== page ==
How to Prepare a Last Will

By Teo Spengler

A valid will lets you control the disposition of your assets after you die; otherwise, state law distributes your property to next of kin. A valid will can name a guardian for your minor children and an executor for your estate. Your circumstances dictate what type of will you need: a simple will that you can do yourself works well for if you have little property or few heirs, but legal help may be appropriate if you have more complex holdings and many heirs.

Step 1

Draft a complete list of your assets with identifying information. List things like real estate with street addresses and tax identification numbers; vehicles with license plate numbers; bank accounts with bank information; investment accounts with firm addresses; and jewelry, furs and heirlooms with notes describing where they are located. Lump personal property and house furnishings into general categories, and add them to the list. This list should provide a complete description of your holdings.

Step 2

Make a list of your potential heirs. Start with spouse, children, parents, siblings, cousins, grandparents and other family members. Add friends, neighbors, employees, godchildren -- anyone you care about or who is dependent on you financially. Include any church groups, associations, nonprofits or political associations to which you contribute or would like to. The list describes all persons and groups to whom you might make devises.

Protect your loved ones. Start My Estate Plan

Step 3

Determine whether you need an attorney. Review both the list of assets and the list of potential heirs, and consider whether your estate faces tax issues. Decide whether you intend to disinherit any children. Any complexities of this nature usually mean that hiring experienced legal help is a good idea.

Step 4

Determine what property you will give to which heirs. Make an appointment with an estate attorney, if applicable, or fill in a form will. Identify yourself in the form where appropriate, fill in devises in the appropriate sections, and identify heirs by full name and address. Add your choice for guardian for your minor children and the executor of your will. Execute your will by signing in front of two adult witnesses who are not heirs under your will. The witnesses should sign below your signature.

Protect your loved ones. Start My Estate Plan
How to Go About Making a Will


Related articles

How to Prepare to Make a Will

Because a will is effective only upon death, it stands as your last statement to the world. A will contains final instructions, disposes of your property, names a guardian for your minor children and appoints an executor for your estate. Although you can modify your will during your lifetime, upon your death the terms are fixed and unalterable. Paying attention to preliminary details ensures that your final statement represents your true intentions. Consulting an attorney will ensure proper distribution of property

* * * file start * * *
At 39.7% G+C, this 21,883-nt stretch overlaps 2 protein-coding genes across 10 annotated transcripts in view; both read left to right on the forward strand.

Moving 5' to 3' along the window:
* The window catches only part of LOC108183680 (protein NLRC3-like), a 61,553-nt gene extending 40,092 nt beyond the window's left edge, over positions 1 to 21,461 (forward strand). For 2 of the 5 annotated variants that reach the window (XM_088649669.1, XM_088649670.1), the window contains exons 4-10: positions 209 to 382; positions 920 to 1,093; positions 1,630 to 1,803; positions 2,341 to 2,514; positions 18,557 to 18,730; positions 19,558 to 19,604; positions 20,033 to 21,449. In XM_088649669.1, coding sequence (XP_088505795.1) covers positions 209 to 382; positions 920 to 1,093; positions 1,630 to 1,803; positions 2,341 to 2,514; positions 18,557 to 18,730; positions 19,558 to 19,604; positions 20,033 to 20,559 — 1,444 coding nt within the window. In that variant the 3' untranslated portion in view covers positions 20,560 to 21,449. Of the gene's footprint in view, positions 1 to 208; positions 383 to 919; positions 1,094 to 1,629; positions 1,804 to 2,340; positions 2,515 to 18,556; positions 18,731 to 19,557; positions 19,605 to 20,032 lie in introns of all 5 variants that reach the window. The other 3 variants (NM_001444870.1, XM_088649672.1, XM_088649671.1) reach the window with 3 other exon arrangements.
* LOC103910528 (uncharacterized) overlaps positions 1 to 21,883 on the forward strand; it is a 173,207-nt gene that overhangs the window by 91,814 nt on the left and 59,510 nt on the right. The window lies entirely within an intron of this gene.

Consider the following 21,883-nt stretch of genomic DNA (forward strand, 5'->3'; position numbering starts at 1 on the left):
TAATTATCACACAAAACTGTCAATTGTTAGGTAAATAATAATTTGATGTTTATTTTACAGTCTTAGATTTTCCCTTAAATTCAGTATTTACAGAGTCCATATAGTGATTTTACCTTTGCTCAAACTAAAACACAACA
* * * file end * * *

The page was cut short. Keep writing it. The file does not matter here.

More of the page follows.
How to Do Your Own Will

Few people enjoy contemplating death, which may explain why only two out of five Americans over the age of 45 have wills. But a will provides peace of mind. With a will, you choose your own heirs, whether they are family members, good friends or worthy associations. Without a will, the state distributes your property under the intestate laws to blood kin you may not like or even know. In a will, you name an executor for your estate and specify who is to care for your minor children should your spouse not survive you.

How to Write a Will for Property

Modern courts make no distinction between the terms "will" and "testament." Both describe a document indicating who is to inherit your assets at your death. Although complex estates profit from tax planning and legal assistance, form wills can work well for simple holdings. States impose few rules about the provisions of your will, but are particular about how you execute the document.

LegalZoom. Legal help is here. Start Here. Wills. Trusts. Attorney help. Wills & Trusts

Related articles

Guide to Writing a Will

Writing a will is a serious undertaking that can settle your financial and property affairs for your spouse, children ...

How to Create a Will in Maryland

Seven out of 10 Americans die without a will, according to the University of Maryland’s Maryland Cooperative Extension. ...

How to Make Your Own Will

Many people procrastinate making wills because of discomfort with the idea of death, but a well-conceived will brings ...

How do I Create a Valid Will?

Will requirements are neither tricky nor confusing. If you follow the procedures mandated in your state of residence, ...

Browse by category
Ready to Begin? GET STARTED